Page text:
Whether born and bred flora or simply flourishing here, these extracts excite attention.

What Hops, being extracted for use by Oxygen Skincare, a Nelson region-based company begun by Alana Riley. On a 2012 research trip to Europe, Riley discovered hops were being used as a beauty ingredient and, given that her husband's family farm grows them, the decision quickly followed to use their own produce across lines for adults and teenagers. Key products include Oxygen Women Ultimate Botanical Serum, $53.99, and Oxygen Teen Blemish/Acne Gel, $39.60.

Why Hops are said to work in harmony with skin to aid collagen production and to improve pigmentation, while also having a natural toning effect because of their anti-inflammatory tannins. This two-pronged effect makes them suitable for use on mature and teen skin. They contain alpha acids and up to 15 per cent soft resins, plus around 0.5 per cent essential oils for an added aromatherapeutic benefit.

What Grapes used for Vinanza grape extract by Antipodes, the Wellington-based skincare exporter founded in 2006 by Elizabeth Barbalich. Vinanza is a registered name for an extract from the seeds of sauvignon blanc and pinot noir grapes from Marlborough. It is used across the Antipodes range, including in the Hosanna H20 Skin Plumping Serum, $49.50.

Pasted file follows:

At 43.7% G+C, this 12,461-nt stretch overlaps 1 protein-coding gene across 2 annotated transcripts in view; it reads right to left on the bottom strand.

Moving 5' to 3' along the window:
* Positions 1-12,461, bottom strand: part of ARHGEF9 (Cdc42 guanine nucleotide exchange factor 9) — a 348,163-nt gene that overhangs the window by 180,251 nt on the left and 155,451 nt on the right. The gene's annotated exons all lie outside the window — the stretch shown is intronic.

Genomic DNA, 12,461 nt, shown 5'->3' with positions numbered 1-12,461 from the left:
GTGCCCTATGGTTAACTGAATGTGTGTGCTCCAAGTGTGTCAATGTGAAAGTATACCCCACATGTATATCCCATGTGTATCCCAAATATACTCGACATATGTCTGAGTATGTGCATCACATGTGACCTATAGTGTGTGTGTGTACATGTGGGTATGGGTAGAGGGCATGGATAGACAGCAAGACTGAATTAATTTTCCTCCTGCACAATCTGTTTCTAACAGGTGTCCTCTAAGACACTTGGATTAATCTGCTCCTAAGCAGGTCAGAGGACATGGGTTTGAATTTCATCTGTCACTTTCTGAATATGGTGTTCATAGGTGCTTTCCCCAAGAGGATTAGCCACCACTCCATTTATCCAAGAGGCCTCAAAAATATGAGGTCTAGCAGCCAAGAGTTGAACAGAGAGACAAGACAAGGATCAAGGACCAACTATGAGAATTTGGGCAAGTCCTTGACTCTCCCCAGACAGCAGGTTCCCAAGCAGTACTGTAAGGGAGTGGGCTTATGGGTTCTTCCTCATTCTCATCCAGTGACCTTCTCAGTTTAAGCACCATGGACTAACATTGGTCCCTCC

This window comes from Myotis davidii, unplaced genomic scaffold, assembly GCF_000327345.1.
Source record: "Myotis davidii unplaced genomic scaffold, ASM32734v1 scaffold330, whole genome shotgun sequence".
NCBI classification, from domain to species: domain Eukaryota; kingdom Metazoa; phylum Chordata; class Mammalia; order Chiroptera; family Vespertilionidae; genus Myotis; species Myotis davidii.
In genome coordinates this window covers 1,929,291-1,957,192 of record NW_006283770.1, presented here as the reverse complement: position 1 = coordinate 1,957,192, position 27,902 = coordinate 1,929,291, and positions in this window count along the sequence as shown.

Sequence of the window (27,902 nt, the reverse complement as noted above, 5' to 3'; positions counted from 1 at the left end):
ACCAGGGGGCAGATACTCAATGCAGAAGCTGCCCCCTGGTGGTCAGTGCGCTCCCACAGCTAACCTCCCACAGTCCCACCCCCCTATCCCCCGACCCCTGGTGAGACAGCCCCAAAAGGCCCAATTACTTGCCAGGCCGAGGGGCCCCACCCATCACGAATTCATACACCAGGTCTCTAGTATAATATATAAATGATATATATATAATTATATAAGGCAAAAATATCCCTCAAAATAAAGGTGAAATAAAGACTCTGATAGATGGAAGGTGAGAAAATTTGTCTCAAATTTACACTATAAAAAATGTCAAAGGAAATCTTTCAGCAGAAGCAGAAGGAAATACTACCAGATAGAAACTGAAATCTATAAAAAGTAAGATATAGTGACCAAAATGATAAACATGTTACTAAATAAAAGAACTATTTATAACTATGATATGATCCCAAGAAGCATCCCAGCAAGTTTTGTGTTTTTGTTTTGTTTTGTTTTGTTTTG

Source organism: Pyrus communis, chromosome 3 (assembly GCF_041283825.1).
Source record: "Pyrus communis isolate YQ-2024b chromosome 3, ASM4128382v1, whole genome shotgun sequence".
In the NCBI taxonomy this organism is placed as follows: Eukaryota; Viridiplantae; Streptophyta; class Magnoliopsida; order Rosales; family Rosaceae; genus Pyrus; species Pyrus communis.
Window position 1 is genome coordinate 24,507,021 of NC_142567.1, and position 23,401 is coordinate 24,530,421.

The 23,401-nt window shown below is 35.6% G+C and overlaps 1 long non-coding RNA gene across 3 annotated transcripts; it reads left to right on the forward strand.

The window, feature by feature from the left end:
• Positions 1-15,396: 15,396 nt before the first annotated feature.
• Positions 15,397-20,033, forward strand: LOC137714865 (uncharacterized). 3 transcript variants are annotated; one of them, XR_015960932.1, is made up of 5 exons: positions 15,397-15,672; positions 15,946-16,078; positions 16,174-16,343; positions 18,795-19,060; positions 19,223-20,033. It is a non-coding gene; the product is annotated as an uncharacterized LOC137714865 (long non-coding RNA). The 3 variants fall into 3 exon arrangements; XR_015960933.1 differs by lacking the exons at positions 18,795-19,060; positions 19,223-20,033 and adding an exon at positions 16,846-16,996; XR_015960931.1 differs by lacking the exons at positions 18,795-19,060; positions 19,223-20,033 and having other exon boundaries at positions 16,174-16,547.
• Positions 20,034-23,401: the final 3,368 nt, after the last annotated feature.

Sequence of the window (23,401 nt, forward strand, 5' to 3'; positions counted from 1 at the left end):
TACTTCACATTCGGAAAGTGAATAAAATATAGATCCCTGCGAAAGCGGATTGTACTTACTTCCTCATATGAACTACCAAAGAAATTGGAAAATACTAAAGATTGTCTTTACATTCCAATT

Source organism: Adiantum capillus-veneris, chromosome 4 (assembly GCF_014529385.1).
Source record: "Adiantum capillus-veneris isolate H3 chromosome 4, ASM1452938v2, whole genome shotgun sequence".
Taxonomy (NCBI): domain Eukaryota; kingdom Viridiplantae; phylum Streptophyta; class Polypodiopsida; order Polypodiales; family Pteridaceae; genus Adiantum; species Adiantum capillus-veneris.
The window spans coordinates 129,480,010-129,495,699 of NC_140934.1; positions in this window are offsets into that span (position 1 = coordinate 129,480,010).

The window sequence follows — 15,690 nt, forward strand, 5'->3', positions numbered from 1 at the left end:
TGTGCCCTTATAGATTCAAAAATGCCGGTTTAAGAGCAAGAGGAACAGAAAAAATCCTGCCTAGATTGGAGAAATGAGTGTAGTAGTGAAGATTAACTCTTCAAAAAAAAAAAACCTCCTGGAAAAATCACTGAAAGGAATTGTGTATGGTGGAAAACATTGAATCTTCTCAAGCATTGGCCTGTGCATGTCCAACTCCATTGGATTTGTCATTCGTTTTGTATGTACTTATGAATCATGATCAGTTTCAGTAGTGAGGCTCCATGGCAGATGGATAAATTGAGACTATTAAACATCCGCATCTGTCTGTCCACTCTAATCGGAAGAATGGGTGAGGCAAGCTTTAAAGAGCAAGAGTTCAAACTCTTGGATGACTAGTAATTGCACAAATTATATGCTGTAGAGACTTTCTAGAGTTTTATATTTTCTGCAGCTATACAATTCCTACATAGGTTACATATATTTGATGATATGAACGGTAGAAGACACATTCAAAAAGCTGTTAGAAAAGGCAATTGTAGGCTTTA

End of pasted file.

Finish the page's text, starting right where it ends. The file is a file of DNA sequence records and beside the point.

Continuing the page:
Why Vinanza is said to be especially high in antioxidants because of the sun's power on New Zealand plants doubling polyphenolic levels. Antioxidants are hot property in skincare as a defence mechanism, addressing signs of ageing and helping neutralise free radicals that can damage the skin's surface. Antipodes uses results from clinical trials to support its claims about Vinanza, following an overseas trend where natural skincare makers competing for mainstream customers are adopting similar marketing tactics to those seen in Big Beauty.

What Harakeke seeds used for oil added to Snowberry skincare products. Founder Soraya Hendesi uses 150 ingredients across her range, believing no single one can do all that skin requires. Harakeke is a favourite, however, and comes off her own land. It acts as an emollient in the Bright Defence line of moisturising and skin brightening day creams, $65-$73.

Why Maori applied harakeke's sticky sap or gum to wounds and used it for toothache, with the root juice applied to wounds as a disinfectant. The seed oil is tricky to extract so was apparently not used. Studies show it is high in linoleic acid (an unsaturated Omega 6 fatty acid the body cannot make itself), and in oleic acid, palmitic acid and stearic acid, and that it is a significant source of skin-repairing phytosterols and antioxidants.